An FDA ruling is about to cross the threshold into the medical device industry, ushering in a new era in which Unique Device Identifiers (UDIs) must be placed on products and packaging. This is a proven method for enabling companies to efficiently recall faulty products and thereby improve patient care. The pharmaceutical industry has been held to this requirement for years and, as a result, has been much more efficient in recalling drugs. The new identifiers for medical devices will enable companies to track each product from warehouse to physician’s table and recall whole batches of devices immediately upon notification of a problem. Whatever your take is on this new ruling, comply you must, or your products will be barred from market access. See infographic
We see in this scenario a very compelling strategic opportunity for device manufacturers. Aside from regulatory compliance, we’re quite sure that there is another big issue of the day that you’ve been thinking about: Big Data. Just think about what all of this new standardized UDI data can do for your efforts to win market access in the highly competitive, evidence-based and cost-driven environment in which you operate today. In the new UDI environment, you will have access to vast data on the journeys of your products through the marketplace, and access to competitive data as well. Public device registries will enable you to compare products based on performance, and demonstrate quantitatively the success of your products in the marketplace.
And this is only the tip of the Big Data iceberg. Within its mighty breadth and depth, Big Data encompasses the vast information now being digitized in electronic health records and the tidal wave of digitization that is occurring across the industry. This is a transformation that will grow by geometric proportions in the years to come. While data-driven product innovation will always be critical in the medical device industry, innovation in terms of how data is stored in the cloud, extracted from social media conversations, mashed up, analyzed and leveraged to demonstrate value and gain market access will be equally important.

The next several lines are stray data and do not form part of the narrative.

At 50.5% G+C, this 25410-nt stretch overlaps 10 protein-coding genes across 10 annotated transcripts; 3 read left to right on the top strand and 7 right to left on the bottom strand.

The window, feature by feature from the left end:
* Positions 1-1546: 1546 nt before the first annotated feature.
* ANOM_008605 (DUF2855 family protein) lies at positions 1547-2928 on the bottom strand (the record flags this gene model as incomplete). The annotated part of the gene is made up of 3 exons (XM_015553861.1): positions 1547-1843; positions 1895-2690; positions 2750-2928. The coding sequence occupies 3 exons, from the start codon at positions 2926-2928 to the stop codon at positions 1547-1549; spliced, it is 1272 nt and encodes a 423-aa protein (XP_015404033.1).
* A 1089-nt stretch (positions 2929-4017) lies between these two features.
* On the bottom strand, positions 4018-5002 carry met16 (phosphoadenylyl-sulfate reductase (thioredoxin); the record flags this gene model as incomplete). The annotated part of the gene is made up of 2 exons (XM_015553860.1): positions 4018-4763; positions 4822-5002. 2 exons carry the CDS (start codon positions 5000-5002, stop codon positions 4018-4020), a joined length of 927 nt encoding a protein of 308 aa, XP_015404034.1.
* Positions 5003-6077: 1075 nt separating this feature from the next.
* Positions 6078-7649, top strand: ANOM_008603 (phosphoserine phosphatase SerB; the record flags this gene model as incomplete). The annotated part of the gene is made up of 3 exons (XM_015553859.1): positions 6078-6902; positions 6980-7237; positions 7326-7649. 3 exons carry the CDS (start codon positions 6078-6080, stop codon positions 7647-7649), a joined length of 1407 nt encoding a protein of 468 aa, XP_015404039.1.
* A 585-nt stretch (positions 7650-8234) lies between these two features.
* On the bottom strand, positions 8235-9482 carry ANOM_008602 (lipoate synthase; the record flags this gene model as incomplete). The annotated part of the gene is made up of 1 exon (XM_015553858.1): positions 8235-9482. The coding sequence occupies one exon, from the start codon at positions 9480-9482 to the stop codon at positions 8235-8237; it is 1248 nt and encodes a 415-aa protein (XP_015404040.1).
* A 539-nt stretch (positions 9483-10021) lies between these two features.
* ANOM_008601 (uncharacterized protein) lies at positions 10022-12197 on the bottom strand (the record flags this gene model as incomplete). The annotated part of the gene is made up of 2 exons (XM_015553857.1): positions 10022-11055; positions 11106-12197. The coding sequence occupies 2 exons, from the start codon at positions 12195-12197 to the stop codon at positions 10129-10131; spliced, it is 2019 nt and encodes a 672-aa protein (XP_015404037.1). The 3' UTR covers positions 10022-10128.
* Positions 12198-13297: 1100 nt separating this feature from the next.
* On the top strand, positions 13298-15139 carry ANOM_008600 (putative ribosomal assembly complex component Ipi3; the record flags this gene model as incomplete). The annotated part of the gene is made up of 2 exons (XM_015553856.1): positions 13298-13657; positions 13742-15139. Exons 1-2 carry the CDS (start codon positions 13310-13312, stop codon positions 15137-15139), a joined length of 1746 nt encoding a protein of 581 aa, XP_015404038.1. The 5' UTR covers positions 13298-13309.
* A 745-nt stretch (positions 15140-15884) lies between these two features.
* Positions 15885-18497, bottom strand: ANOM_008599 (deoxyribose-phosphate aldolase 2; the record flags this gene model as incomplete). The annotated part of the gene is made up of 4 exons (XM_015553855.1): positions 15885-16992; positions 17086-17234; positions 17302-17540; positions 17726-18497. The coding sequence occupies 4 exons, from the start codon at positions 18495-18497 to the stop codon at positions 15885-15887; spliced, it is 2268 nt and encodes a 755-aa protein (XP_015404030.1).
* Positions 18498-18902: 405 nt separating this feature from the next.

While UDI data will provide an all new source of information about product usage and performance, it is a mere spec in the sea of data sources and solutions emerging new, every day, in the healthcare arena. Predicting the exact path to the future is not possible. But one thing is certain: the most innovative device manufacturers will create astounding innovations through the use of improved data. And composite profiles of UDI data will play a significant strategic role in enabling competitive advantage.
A brief look to consumer products sheds light on what is to come. When consumer packaged goods companies and retailers began putting RFID labels on products, a precise vision did not exist of how the data would be used to develop highly sophisticated predictive behavioral analytics and supply chain management systems that would transform the industry. But that is what transpired, creating some big winners among the most innovative companies, and UDIs on medical devices will enable the same advantages.
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With the long view in mind, we have a near-term recommendation, which is to ensure that you ‘get it right’ when you embark on the path to developing UDI-enhanced products. If the foundation is not right, the long-term strategic value can never be optimized.
Entering this new phase of business will require significant cross-functional alignment. One of the common questions we get asked by clients is whether, at the heart of it all, this is an IT issue. The answer is that IT has a central, pivotal role to play in making sure that the right technical architecture is in place. But UDI implementation, and leveraging all of its benefits, is an initiative that spans all business functions, each having very specific and well-coordinated roles to play. More